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USAC Officer Evaluation: Sachi Cooper, Facilities Commissioner

(Courtesy of Sachi Cooper)

By Editorial Board

May 29, 2021 4:23 p.m.

Platforms/goals: Excellent

Sachi Cooper’s platforms – sustainability, accessibility, creating space, holding administrators accountable and infrastructure – touched on a broad range of issues that fall under the Facilities commission’s domain. She wanted to implement reusable dinnerware on the Hill, establish a Disability Student Union and revitalize campus spaces to better address student needs. Cooper’s goals outlined a wholehearted effort to make UCLA more sustainable and accessible through long-lasting changes.

Platform execution: Excellent

Cooper’s office accomplished pretty much every goal it set out to, but Cooper’s revitalization of The Green Initiative Fund is particularly noteworthy. While most applications for funds have historically been approved with little additional effort, Cooper’s committee worked to redefine and promote sustainability through deep discussions and supplying eco-friendly alternatives to vendors and products.

The very few platforms that Cooper was unable to execute were relatively out of her control, as administrators stalled the UCLA Center for Accessible Education redesign project despite valiant efforts from the FAC and the DSU.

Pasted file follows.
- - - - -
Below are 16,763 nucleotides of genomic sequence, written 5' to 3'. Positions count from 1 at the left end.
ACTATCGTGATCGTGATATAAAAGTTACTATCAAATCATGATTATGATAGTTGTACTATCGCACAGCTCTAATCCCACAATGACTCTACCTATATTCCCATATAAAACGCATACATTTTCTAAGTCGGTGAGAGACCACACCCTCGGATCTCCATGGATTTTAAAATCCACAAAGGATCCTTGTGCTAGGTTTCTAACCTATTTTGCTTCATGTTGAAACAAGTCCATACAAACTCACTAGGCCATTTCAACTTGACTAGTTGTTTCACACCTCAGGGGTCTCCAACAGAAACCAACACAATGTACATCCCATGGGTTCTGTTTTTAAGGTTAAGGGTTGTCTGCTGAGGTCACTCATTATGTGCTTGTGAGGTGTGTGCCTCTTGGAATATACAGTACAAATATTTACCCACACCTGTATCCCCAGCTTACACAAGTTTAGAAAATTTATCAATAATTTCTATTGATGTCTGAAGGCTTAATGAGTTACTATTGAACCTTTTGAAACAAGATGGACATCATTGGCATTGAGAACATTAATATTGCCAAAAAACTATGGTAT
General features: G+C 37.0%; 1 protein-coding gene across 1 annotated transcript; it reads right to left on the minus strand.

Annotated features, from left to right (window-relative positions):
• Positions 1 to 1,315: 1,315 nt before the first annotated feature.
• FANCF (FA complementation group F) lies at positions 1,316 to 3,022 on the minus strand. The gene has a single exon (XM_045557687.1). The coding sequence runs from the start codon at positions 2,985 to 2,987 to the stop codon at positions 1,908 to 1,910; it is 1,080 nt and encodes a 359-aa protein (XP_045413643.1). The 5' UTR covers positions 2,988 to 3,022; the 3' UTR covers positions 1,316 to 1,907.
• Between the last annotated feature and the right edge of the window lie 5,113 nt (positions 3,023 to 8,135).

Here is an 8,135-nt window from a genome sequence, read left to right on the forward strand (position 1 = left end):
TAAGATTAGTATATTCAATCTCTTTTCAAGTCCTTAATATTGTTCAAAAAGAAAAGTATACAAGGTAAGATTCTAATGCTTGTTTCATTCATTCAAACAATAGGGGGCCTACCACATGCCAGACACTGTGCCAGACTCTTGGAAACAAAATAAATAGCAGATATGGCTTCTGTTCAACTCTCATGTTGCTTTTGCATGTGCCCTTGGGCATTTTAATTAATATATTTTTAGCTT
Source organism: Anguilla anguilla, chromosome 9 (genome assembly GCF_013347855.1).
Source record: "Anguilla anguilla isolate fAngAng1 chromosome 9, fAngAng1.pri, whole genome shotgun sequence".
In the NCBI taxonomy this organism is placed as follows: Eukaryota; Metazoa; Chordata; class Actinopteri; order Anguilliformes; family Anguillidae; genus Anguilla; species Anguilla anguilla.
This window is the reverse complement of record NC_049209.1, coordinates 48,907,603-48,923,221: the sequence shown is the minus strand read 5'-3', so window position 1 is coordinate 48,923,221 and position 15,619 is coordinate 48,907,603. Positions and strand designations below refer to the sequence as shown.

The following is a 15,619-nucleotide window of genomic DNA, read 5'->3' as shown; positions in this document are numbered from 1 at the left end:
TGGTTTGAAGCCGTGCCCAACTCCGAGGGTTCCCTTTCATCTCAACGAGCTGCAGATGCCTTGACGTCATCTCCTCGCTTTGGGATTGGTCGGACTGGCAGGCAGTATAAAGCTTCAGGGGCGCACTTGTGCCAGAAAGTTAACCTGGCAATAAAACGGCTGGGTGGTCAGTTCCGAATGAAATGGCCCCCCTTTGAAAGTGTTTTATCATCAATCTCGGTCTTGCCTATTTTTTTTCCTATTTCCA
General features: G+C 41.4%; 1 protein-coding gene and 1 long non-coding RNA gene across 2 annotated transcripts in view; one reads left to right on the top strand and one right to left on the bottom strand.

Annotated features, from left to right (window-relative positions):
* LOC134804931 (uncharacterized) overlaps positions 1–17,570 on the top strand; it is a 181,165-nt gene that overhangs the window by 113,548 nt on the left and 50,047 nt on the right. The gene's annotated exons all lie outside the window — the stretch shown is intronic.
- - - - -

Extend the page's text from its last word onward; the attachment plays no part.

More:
Engagement: Excellent

Cooper worked to redefine engagement by creating accessible social media posts, setting the standard for USAC as a whole. Cooper implemented strict accessibility guidelines for FAC’s social media, such as alternative text descriptions on Instagram, and other officers followed suit. Both time and money went into FAC’s engagement, which also included hiring a high-quality graphic designer.

Transparency: Excellent

FAC’s oversight of TGIF puts it in a unique position to control restricted surplus funds outside of the general surplus pool. Even so, Cooper maintained high standards of transparency. In addition to supplying officer reports at weekly USAC meetings and holding office hours, Cooper published detailed reports of TGIF allocations. The TGIF allocation spreadsheet, which Cooper linked in public USAC agendas, provided a record of all TGIF allocation amounts and recipients.

What the officer wishes they could’ve done

In addition to the unfinished and ongoing CAE redesign, Cooper said she missed opportunities for interpersonal connection with members of her office and fellow council members. The FAC office grew from 40 members to 100 members because of an unexpected rise in the number of applications, leaving Cooper unable to connect and meet with every member of her staff. Additionally, though collaborations between USAC offices still occurred this year, Cooper said they could not compare to in-person events.

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